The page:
So, comparison can be a thief of joy if you fall prey to common cognitive biases. If you can learn to catch and correct your cognitive biases about appearance by adjusting your target, you will likely start to feel better about your own real and perfectly imperfect body. Sometimes upward comparisons can be inspirational if we think about what realistic and healthy steps we need to take to reach our goals…but if comparisons are stealing your joy, it’s time to make a change in the way you compare yourself to others. Try changing your perspective by thinking about people that have it worse than you – like those born with life-altering deformities or afflicted with degenerative diseases – and write a list of what you are grateful for about your body. Or perhaps, rather than comparing, spend some time thinking about your own positive features instead.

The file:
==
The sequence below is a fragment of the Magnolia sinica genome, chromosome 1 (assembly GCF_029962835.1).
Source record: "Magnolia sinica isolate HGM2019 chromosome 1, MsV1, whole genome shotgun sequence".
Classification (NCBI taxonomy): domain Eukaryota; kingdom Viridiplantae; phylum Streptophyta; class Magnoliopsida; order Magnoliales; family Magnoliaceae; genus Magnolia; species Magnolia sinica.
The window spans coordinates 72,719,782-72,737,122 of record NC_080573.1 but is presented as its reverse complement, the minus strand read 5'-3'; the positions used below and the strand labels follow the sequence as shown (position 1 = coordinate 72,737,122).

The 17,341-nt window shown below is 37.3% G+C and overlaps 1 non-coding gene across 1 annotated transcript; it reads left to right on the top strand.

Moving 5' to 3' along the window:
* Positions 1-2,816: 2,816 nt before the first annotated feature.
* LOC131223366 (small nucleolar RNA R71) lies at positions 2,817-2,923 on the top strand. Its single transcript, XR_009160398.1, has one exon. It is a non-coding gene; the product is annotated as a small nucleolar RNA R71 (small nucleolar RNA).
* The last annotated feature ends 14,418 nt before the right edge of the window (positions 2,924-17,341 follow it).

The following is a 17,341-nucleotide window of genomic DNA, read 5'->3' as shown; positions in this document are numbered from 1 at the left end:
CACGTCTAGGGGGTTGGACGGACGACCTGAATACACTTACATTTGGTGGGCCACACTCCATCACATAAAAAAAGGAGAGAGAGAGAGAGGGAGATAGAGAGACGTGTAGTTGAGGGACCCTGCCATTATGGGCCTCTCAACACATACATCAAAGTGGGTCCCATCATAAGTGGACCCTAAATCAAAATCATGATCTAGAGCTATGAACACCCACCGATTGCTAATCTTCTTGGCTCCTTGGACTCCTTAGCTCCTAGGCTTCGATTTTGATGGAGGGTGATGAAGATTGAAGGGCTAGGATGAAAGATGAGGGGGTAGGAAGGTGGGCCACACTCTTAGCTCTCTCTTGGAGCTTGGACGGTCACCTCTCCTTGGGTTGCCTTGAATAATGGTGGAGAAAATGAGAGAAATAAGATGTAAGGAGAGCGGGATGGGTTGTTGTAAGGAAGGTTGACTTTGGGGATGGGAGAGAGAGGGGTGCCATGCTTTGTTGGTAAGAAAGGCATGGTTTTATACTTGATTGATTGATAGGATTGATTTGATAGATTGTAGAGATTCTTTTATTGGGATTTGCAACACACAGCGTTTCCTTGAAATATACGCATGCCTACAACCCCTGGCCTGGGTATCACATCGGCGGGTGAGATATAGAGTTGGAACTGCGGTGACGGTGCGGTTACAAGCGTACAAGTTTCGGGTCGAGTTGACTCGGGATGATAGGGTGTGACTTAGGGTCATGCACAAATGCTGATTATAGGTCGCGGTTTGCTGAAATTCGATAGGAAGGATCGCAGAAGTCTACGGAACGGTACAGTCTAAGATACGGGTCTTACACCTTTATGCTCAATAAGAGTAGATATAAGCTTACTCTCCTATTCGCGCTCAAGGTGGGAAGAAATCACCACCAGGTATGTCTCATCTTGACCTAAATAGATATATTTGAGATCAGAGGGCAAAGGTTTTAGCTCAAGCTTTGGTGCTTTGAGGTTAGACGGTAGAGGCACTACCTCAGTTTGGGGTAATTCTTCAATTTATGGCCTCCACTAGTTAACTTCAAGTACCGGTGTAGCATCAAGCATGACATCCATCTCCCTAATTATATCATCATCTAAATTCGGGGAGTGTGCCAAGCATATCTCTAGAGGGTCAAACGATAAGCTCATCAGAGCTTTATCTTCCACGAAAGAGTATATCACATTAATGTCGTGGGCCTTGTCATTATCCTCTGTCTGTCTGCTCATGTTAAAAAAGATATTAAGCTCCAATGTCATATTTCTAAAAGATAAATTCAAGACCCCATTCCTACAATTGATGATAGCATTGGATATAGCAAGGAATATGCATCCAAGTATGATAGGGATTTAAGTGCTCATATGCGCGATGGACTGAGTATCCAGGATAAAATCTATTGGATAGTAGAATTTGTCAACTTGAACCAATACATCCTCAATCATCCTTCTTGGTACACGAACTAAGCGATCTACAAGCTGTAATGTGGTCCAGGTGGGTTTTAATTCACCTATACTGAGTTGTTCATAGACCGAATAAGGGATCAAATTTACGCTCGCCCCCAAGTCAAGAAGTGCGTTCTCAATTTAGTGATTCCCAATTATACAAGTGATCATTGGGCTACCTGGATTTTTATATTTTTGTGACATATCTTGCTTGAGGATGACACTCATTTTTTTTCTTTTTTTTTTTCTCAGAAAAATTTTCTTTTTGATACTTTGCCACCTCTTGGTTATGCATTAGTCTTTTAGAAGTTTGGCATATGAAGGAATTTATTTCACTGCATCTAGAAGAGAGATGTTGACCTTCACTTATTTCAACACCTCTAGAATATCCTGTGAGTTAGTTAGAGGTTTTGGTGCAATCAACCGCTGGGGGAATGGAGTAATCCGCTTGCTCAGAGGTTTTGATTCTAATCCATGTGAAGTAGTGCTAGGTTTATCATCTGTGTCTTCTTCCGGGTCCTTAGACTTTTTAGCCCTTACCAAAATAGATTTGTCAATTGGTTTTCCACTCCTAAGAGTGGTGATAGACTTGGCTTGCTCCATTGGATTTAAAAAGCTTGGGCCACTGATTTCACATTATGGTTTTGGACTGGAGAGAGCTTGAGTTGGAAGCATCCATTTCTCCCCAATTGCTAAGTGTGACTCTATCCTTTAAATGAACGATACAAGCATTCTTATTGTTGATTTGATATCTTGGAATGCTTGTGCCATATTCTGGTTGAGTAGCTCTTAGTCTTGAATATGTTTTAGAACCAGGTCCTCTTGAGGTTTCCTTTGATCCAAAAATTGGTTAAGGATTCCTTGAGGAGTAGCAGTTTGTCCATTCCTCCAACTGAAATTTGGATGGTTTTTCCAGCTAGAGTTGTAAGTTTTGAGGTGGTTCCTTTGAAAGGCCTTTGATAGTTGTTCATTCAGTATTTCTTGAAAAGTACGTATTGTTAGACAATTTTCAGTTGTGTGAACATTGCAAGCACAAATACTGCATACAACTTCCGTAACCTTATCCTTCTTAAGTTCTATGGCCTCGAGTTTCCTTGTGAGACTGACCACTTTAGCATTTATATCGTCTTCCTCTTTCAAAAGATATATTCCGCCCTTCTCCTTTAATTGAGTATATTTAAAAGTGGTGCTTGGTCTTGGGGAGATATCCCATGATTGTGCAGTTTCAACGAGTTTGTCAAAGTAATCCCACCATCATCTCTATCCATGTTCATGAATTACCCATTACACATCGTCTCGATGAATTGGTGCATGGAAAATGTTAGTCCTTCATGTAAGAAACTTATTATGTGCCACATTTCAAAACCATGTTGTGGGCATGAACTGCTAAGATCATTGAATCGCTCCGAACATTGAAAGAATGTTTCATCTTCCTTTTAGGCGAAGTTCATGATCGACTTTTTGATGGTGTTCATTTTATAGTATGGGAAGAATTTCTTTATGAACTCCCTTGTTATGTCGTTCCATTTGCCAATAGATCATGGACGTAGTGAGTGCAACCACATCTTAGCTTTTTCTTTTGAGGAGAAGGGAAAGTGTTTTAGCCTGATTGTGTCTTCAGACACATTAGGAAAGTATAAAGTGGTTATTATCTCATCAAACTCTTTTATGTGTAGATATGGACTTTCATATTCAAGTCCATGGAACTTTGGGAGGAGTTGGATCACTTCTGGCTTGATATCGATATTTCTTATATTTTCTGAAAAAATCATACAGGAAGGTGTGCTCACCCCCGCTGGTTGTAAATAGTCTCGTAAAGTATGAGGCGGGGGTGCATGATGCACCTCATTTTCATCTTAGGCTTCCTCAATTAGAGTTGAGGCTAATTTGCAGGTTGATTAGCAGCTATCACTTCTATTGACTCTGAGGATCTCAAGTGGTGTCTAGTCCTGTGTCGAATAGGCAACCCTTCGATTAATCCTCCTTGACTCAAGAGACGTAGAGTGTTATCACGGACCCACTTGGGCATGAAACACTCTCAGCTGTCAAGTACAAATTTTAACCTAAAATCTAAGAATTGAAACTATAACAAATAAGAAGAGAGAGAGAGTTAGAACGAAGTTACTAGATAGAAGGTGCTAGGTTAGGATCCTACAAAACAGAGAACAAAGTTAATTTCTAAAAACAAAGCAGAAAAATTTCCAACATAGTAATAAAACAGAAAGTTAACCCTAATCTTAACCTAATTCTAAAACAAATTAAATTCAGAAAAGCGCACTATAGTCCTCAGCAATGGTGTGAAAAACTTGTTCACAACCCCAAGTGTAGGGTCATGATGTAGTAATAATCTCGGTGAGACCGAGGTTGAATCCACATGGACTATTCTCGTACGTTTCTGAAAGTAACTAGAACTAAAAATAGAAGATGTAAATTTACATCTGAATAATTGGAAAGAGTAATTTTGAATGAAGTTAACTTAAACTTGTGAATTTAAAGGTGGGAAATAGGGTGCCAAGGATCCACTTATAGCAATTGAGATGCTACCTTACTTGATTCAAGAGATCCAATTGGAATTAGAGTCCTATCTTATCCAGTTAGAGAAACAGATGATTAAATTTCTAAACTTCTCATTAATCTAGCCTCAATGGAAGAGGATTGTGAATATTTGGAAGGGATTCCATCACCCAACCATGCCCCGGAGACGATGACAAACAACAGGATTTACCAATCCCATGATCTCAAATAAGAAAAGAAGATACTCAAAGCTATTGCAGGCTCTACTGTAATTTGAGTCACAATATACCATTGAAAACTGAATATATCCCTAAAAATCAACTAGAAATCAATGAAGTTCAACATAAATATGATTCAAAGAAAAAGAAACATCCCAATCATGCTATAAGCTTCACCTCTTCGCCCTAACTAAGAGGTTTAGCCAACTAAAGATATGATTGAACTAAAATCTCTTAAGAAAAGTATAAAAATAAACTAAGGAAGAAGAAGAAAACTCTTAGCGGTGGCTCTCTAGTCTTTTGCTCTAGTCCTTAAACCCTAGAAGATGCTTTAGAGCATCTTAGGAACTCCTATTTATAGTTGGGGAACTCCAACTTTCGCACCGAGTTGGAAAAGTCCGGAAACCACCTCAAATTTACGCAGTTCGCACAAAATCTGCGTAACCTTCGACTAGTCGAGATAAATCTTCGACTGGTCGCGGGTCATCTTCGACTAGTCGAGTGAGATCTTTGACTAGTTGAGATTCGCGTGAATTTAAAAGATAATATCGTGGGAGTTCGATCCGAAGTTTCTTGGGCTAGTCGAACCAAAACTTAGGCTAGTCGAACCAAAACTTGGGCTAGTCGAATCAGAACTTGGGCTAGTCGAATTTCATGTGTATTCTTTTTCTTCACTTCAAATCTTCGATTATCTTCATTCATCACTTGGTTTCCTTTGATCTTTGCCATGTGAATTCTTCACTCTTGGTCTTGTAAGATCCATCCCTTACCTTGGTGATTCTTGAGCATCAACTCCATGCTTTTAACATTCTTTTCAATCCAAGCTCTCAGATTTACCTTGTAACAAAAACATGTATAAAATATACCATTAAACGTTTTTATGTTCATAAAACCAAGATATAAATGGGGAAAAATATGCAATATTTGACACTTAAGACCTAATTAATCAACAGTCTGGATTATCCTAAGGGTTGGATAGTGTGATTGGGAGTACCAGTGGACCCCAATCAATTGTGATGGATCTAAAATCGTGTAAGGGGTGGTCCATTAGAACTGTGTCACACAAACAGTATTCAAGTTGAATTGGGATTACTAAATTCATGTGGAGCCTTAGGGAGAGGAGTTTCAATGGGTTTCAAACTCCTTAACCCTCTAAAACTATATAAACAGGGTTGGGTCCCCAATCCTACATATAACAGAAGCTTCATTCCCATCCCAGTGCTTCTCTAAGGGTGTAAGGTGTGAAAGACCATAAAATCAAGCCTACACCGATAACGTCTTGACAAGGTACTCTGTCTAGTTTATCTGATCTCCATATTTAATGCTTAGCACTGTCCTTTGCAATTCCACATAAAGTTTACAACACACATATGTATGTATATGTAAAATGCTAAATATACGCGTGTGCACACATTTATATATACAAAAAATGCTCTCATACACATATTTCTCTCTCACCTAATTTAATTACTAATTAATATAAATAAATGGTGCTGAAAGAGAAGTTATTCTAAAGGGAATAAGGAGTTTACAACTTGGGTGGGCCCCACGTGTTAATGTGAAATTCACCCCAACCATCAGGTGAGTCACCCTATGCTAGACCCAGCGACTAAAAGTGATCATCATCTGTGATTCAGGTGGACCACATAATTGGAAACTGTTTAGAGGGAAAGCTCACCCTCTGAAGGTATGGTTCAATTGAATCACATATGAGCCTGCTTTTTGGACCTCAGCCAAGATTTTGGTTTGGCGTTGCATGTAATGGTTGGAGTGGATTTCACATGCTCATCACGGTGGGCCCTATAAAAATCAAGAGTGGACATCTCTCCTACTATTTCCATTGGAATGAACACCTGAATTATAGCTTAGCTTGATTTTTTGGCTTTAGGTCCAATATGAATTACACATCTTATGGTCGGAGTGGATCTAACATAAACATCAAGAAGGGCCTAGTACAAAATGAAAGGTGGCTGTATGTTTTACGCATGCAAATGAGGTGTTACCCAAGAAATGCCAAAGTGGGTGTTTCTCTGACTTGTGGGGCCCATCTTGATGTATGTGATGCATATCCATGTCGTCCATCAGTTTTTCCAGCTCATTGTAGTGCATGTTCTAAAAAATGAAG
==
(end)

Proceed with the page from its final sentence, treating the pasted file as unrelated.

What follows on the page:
Dr. Rebecca Swenson is a licensed clinical psychologist and parent coach who works with children, adolescents, young adults, and families in Northern Michigan. If you or your child are struggling with body image, contact Dr. Swenson to learn more about evidence-based treatments for eating disorders, overweight/obesity, and body dysmorphic disorder.



Gerber, J. P., Wheeler, L., & Suls, J. (2018). A social comparison theory meta-analysis 60+ years on. Psychological Bulletin, 144(2), 177–197.

Dalle Grave & Calugi (2020). Cognitive Behavioral Therapy for Adolescents with Eating Disorders. New York: Guilford Press.